Ispat Inland Inc. Indiana Harbor Works - Executive Summary

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The Ispat Inland Inc.'s (Ispat) Indiana Harbor Works (IHW) Facility is an iron and steel manufacturer located in Lake County in northwest Indiana on the shore of Lake Michigan.  The Ispat IHW Facility occupies approximately 2,400 acres. 
Operations at the Ispat IHW Facility began on July 21, 1902.  The primary processes include manufacture of iron in blast furnaces and steel by Basic Oxygen Furnace (BOF) production processes and Electric Arc Furnace (EAF) melting. Finishing operations at the facility include the operation of blooming mills, bar mills, several hot strip mill operations, temper mills, annealing furnaces, coating and cutting and shearing operations. Support facilities include power generation plants; recycle and waste recovery operations; and wastewater treatment. 
The facility is bounded to the west by the Indiana Harbor Ship Canal (also referred to as the Indiana Harbor Canal) and Lake Michigan; to the north and east by Lake Michigan; and to the south 
and southeast by industrial property and Highway 912.  Land use in the vicinity of the Ispat is a combination of industrial, commercial, residential, and recreational areas. 
The Ispat IHW Facility operates under the following General Environmental Policy (ENV-001, 12/15/98): 
It is the policy of Ispat Inland Inc., consistent with the Ispat Inland Inc. Mission & Value Statements, to assign responsibilities for compliance with pollution control rules and regulations as applicable from top management on down through middle management to operating supervisors.  It is the function of management to ensure that the company immediately identifies and responds to developing compliance problems consistent with all regulatory requirements.  To accomplish these objectives the specific company is as follows:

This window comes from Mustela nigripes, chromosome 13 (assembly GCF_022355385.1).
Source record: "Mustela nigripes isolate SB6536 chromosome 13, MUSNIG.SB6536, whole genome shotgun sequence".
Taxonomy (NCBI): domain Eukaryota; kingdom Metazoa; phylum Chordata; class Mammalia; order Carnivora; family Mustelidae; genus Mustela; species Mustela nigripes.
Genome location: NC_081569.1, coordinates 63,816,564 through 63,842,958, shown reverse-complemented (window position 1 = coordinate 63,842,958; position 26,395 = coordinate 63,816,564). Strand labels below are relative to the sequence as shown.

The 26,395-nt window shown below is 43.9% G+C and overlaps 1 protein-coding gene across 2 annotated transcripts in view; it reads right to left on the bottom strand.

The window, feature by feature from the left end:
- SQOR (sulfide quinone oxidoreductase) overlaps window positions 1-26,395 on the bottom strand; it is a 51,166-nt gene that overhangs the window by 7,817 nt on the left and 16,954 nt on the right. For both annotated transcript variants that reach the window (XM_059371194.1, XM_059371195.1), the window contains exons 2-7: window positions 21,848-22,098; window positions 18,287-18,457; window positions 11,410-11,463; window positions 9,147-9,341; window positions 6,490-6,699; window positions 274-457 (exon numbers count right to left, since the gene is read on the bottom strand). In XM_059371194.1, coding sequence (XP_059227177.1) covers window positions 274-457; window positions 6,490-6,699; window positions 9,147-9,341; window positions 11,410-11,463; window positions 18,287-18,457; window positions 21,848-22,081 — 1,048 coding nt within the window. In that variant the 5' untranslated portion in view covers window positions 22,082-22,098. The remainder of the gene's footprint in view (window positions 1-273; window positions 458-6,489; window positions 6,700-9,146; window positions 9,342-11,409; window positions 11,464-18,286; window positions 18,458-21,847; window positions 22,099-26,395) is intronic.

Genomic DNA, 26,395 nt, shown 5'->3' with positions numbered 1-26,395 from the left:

7 Integrate responsible environmental policies, programs and practices into each business unit as an essential element of management. 
7 Plan, install, maintain and operate facilities in comp 
liance with applicable environmental laws and regulations. 
7 Minimize generation of wastes and promote recycling, recovery and resuse of residual materials to the maximum extent practicable, and dispose of any remaining wastes in an environmentally responsible manner. 
7 Encourage research and development related to environmental-control technologies and more efficient utilization of natural resources, materials and energy. 
7 Participate in the development of technologically sound and cost-effective environmental laws and regulations. 
7 Educate, train and motivate employees to conduct themselves in an environmentally responsible and safe manner. 
At the Ispat IHW Facility chlorine is stored in 2,000-pound cylinders and used for water treatment as a: 
7 Biocide for slime control in process equipment 
7 Growth-inhibitor for zebra mussels 
The storage and transfer (metering into the wastewater treatment systems) process is subject to both the Occupational Safety and Health Administrat 
ion (OSHA) Process Safety Management (PSM) and Environmental Protection Agency (EPA) Chemical Accident Prevention (RMP) regulations.